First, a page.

In fairness, researchers involved in the previously mentioned study also point out that, although the percentage of safety events may sound high, they believe it is also reassuring that the system works well enough to catch these problems. Yet it took more than four years for serious problems with these drugs to become apparent enough to warrant their being reviewed once again by regulators, in the meantime leaving possibly millions of patients at risk.
The Food and Drug Administration’s current fast-track approval process is also considered problematic, leaving too much room for things to be overlooked. Studies have shown that some drugs approved using this quicker process had a large number of adverse events requiring additional warning labels. If Food and Drug Administration approval is to be the standard for safety, then testing drugs to make sure they work within the widest range of variables possible should be essential.
Given the common long lists of possible bad side effects accompanying pharmaceuticals, it seems almost essential we have a good relationship with our local pharmacist; an expert who will take the time to talk to you and answer your questions, even give an expert opinion free of charge. It’s an approach not always followed by doctors who get paid for providing treatments, not for spending time talking to patients.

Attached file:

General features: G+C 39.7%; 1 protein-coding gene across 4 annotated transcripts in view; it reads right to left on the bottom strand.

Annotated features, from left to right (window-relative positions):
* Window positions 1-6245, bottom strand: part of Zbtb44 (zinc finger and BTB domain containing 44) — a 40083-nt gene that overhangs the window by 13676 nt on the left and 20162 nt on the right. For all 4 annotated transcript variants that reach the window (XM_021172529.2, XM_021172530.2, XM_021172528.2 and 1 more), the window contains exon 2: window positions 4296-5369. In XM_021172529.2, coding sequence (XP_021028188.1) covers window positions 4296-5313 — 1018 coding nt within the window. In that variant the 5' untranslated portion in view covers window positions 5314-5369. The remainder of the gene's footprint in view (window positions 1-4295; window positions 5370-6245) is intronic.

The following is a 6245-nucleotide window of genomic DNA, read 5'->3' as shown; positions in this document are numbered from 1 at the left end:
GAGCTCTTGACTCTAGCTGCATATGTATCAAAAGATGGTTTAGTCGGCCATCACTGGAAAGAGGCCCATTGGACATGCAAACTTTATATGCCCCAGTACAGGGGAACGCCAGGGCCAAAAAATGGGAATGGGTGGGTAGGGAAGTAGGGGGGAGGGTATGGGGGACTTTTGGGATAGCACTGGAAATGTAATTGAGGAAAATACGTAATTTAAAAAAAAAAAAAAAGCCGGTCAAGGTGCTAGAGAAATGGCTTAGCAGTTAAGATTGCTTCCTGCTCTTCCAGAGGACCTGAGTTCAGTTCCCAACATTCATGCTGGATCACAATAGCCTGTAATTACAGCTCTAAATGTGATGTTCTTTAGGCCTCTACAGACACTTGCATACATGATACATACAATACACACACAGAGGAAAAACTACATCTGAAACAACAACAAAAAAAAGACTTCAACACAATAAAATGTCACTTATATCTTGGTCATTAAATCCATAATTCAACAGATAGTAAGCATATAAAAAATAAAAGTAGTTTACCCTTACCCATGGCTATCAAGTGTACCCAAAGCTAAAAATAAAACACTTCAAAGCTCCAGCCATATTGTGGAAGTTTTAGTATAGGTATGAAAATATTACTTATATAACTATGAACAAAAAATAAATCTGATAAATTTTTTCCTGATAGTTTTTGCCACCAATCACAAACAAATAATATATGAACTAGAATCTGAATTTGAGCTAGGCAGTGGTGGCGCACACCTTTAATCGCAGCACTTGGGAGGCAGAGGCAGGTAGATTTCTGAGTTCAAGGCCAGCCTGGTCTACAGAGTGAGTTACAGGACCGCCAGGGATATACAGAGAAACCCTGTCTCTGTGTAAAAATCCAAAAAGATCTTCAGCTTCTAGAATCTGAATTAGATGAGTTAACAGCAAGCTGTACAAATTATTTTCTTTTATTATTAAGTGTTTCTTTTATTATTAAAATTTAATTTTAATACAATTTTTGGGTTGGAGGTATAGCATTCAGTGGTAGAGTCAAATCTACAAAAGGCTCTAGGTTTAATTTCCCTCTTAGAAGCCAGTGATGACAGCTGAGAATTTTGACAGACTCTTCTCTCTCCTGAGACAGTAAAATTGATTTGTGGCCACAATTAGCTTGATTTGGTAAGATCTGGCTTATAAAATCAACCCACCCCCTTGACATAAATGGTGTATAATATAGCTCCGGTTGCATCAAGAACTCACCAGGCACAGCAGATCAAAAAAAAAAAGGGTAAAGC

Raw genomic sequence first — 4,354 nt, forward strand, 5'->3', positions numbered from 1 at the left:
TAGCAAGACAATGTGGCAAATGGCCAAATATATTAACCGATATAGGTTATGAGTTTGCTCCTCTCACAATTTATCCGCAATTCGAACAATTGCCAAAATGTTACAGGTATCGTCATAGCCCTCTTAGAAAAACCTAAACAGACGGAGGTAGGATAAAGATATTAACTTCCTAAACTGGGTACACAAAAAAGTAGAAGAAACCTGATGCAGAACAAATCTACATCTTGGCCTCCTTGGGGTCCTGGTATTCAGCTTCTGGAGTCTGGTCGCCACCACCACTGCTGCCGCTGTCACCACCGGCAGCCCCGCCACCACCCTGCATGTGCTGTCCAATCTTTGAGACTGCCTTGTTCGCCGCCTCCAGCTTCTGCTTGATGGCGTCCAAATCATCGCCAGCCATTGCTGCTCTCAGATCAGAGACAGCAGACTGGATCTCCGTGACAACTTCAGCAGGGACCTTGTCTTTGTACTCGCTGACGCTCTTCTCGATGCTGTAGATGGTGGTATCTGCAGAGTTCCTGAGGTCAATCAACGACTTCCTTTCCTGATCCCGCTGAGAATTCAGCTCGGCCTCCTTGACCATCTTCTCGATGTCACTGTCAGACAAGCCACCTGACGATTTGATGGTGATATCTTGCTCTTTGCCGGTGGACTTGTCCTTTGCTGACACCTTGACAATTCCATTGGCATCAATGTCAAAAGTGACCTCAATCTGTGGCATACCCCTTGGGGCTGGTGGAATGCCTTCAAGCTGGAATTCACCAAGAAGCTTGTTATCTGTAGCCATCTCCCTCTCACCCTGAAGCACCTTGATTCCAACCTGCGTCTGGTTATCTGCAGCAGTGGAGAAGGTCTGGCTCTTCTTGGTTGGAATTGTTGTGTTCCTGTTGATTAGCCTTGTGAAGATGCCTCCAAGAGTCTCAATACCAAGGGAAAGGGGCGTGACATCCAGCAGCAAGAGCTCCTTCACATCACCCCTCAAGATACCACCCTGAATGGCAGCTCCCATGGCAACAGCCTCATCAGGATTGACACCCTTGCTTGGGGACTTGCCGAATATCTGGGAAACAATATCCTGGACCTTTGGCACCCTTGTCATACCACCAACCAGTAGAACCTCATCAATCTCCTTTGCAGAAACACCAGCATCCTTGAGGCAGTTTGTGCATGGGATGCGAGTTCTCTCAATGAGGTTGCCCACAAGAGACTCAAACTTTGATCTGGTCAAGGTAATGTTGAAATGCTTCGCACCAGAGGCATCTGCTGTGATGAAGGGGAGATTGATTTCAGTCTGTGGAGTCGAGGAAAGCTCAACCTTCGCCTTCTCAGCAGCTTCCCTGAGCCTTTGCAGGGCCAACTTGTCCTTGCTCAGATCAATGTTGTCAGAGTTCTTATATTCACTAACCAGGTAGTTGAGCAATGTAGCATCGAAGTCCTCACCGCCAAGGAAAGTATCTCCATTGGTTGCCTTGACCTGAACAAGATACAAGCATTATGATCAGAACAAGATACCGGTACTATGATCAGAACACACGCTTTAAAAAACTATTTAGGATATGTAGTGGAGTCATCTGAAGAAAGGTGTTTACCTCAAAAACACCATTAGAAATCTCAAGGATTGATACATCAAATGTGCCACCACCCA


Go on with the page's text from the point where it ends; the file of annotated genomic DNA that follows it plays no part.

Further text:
The chemical agent with which Gena was injected was an approved rare earth heavy metal that has no place in the human body. Little did we know?
A movement is now afoot to at least ensure a patient is tested before being injected with this agent. Experts and patients are also calling for an investigation of the brands of gadoliniums used at hospitals, and for an analysis of the hospitals and treatment centers with the highest number of gadolinium reactions.
The truth is the long-term harm of gadolinium accumulation is not yet scientifically known. In current practice, it’s used far too liberally, and is not necessary in many cases. Not only is testing for patient susceptibility to gadolinium accumulation essential, but so is the development of effective treatments to remove toxic gadolinium from patients affected by it. At present, traditional medicine is failing us in both instances.
You should know the Food and Drug Administration does perform post-market monitoring to identify new needed safety information for approved drugs.
Within the packaging provided with over-the-counter medications must be a label with a toll-free number for the purpose of reporting side effects with drugs, what you would call “adverse events.”
Drug companies are also required to report adverse events to the Food and Drug Administration. Failure to do so can lead to prosecution.
Write to Chuck Norris with your questions about health and fitness. Follow Chuck Norris through his official social media sites, on Twitter @chucknorris and Facebook’s “Official Chuck Norris Page.” He blogs at ChuckNorrisNews.blogspot.com.